Harvesting of fog water by epiphytes is biomechanically analogous to filter-feeding by aquatic invertebrates. Increased branchiness, as measured by fractal dimensionality, should reflect greater fog-harvesting ability. We documented changes in epiphytic macrolichens across an altitudinal gradient in fog availability in a coastal shrubland in northern Chile. Fruticose and foliose genera appear to become more abundant with increased fog availability. Fractal dimension of fruticose and foliose lichens increased significantly with inferred fog availability. The adaptive morphology of lichens is under-studied, and insights from theoretical morphology of other organisms yield fruitful hypotheses for further studies.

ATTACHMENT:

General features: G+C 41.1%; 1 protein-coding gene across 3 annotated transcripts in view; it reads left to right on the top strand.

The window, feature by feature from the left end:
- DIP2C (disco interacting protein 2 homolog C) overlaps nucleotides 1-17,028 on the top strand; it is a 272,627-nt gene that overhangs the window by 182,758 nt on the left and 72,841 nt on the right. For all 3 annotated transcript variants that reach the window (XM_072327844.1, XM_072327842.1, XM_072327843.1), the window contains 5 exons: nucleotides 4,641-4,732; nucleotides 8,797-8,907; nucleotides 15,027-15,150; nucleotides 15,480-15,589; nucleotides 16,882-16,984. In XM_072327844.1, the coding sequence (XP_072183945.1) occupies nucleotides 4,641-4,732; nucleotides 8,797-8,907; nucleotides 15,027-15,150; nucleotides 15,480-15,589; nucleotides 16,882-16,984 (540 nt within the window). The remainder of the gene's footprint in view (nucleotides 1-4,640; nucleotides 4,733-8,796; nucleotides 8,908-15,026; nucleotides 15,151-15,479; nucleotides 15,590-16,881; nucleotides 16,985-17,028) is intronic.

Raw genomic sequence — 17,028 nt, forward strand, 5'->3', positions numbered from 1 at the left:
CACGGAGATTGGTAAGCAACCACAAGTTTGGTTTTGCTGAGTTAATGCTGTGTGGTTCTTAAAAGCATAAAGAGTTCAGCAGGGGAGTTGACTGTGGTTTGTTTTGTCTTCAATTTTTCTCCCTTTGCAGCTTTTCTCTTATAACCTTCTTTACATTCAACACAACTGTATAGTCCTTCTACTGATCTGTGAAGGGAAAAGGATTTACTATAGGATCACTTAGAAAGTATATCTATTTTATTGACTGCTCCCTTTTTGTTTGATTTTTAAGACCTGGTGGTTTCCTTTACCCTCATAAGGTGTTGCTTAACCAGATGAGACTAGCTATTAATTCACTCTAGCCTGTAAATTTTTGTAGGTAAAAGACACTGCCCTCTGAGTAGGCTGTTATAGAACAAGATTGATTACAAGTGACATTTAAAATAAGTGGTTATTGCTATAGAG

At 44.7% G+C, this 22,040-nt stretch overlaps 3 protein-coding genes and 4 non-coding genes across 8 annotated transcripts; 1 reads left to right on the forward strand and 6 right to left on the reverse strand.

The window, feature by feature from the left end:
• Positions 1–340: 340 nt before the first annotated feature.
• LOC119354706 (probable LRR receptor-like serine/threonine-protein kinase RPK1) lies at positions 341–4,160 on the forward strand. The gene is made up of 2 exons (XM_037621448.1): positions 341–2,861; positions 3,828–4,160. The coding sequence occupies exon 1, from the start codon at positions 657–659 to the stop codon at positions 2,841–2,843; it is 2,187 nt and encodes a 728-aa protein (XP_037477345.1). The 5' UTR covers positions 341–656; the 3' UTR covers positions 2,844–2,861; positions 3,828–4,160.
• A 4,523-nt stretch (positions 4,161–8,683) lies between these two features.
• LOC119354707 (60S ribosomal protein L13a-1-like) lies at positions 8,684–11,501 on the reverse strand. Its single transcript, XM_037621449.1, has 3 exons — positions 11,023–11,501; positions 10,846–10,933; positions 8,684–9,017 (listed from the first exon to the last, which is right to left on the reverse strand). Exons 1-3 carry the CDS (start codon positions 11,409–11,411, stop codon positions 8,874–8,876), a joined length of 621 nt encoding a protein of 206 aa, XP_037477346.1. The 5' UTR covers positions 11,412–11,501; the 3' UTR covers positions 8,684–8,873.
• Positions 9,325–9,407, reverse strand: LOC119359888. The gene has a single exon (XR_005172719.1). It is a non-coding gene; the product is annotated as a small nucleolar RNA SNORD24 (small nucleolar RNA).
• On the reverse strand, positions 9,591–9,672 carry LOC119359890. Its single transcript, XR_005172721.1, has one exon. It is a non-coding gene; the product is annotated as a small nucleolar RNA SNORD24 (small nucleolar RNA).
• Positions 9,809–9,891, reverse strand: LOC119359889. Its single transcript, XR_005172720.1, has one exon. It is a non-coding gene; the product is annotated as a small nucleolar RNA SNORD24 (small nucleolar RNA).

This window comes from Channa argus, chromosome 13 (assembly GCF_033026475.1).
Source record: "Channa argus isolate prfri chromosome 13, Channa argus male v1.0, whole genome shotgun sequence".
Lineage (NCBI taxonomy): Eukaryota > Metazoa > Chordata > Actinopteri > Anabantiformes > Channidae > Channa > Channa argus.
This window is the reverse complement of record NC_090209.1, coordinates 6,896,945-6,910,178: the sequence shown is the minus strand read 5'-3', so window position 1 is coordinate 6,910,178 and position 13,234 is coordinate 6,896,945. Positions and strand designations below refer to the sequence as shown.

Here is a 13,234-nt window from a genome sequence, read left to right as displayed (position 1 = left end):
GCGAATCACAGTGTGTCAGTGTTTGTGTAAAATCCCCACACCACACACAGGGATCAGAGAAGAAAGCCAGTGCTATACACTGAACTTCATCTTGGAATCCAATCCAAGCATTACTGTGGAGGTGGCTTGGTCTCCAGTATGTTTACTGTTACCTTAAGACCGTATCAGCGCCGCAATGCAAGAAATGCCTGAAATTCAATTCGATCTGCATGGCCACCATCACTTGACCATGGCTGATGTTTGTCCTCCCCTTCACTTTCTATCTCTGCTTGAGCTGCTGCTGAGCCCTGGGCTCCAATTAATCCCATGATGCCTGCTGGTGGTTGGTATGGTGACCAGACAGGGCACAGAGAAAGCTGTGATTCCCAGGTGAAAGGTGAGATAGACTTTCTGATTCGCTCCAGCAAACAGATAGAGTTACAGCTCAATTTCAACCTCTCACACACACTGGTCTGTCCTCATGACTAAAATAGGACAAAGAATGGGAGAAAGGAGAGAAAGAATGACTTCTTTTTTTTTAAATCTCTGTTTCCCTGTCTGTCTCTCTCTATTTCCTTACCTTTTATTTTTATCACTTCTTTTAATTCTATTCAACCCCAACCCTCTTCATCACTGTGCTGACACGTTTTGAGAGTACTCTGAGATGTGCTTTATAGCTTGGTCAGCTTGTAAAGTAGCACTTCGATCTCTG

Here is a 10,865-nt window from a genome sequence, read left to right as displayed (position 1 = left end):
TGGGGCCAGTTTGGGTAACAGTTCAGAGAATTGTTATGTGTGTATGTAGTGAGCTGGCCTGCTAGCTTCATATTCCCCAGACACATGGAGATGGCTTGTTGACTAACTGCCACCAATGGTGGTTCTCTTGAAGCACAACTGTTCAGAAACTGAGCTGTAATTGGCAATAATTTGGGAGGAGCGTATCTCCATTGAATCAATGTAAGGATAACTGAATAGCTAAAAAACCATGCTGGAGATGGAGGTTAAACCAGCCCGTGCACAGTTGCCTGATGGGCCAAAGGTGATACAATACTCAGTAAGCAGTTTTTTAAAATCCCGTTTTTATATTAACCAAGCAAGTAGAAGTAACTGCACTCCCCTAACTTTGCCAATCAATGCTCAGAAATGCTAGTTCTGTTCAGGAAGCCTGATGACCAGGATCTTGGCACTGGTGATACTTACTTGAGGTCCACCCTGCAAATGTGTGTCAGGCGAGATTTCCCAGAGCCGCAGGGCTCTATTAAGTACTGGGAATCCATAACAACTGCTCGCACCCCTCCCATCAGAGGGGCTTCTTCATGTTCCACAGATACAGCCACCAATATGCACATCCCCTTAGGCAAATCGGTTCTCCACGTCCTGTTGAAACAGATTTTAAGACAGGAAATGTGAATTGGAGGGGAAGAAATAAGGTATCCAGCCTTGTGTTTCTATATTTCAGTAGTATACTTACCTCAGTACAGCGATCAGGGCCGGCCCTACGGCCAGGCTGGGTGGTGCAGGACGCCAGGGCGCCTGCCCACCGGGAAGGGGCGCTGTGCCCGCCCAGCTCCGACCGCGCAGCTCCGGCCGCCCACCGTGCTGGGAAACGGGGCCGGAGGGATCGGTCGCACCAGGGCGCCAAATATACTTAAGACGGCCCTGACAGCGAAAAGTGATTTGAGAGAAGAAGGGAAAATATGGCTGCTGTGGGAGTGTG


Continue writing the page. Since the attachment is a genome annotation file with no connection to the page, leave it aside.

|Original language||English (US)|
|Number of pages||9|
|State||Published - 2013|
- adaptive morphology